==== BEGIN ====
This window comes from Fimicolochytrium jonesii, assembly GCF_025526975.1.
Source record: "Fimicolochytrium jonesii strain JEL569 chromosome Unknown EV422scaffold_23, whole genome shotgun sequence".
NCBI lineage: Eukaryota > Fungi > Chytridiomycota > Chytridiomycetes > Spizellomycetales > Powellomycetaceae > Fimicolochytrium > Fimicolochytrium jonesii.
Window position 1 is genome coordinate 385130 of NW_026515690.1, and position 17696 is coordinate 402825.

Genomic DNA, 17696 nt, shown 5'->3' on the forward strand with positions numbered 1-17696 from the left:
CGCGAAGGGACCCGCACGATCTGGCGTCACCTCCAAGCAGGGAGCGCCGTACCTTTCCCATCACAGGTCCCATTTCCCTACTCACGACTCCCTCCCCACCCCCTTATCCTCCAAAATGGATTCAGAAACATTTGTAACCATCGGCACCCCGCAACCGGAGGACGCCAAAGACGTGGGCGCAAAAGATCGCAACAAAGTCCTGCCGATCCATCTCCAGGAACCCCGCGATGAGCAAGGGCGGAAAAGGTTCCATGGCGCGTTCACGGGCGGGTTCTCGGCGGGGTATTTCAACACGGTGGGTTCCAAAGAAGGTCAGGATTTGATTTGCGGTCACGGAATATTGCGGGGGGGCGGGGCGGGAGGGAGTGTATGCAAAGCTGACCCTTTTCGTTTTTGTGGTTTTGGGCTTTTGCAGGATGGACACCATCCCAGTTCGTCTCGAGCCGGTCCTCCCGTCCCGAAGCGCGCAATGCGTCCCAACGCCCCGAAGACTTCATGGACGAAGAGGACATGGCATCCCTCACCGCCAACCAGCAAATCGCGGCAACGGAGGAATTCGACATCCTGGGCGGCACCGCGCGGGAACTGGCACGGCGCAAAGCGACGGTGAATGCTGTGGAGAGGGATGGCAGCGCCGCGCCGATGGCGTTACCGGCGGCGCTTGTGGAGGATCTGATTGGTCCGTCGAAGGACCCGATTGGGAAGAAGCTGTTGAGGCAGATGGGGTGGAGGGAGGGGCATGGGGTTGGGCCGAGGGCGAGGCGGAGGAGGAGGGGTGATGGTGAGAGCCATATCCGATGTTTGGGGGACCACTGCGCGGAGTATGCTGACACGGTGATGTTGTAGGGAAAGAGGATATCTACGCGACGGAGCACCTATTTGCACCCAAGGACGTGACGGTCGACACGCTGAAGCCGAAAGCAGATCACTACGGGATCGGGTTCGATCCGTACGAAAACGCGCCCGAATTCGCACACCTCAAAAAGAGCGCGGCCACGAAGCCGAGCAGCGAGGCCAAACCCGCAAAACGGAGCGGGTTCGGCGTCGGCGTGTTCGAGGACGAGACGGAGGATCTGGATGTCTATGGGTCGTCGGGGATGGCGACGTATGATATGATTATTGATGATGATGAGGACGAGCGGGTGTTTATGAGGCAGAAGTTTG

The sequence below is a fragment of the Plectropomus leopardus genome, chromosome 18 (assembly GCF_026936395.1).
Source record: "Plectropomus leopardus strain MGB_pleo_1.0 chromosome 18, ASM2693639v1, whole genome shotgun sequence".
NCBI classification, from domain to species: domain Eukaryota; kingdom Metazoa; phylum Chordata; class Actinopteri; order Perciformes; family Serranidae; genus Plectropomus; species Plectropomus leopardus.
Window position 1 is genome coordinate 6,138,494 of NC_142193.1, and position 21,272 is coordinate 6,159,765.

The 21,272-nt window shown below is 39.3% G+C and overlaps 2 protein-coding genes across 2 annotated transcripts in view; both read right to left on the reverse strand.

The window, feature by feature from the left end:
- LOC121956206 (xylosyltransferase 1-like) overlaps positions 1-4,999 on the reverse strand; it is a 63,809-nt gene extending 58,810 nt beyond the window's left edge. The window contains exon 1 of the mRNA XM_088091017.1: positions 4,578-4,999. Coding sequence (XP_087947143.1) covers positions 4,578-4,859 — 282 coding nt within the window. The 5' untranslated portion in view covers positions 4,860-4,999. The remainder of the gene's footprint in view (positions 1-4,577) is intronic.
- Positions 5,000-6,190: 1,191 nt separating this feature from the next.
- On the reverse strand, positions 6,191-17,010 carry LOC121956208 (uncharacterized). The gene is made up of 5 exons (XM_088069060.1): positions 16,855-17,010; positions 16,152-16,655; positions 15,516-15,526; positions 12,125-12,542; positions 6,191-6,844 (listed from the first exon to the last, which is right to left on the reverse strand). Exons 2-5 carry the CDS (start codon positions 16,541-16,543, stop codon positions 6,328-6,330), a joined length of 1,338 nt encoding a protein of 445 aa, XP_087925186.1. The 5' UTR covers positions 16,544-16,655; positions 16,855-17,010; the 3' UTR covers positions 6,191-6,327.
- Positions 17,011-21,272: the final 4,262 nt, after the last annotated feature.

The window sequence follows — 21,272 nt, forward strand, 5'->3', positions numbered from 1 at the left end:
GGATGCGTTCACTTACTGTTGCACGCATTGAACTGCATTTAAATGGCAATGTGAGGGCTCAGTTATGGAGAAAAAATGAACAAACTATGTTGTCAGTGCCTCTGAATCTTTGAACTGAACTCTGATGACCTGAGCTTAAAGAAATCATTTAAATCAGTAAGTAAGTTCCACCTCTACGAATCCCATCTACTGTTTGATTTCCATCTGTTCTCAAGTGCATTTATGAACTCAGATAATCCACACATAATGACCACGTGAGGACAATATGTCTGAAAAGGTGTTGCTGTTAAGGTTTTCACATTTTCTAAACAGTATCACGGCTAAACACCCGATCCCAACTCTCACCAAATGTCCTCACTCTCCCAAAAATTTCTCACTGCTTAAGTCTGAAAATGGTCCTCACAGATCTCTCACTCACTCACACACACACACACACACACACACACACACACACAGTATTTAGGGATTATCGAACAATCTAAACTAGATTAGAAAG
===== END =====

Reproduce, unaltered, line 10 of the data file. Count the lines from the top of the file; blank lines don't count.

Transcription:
Window position 1 is genome coordinate 6,138,494 of NC_142193.1, and position 21,272 is coordinate 6,159,765.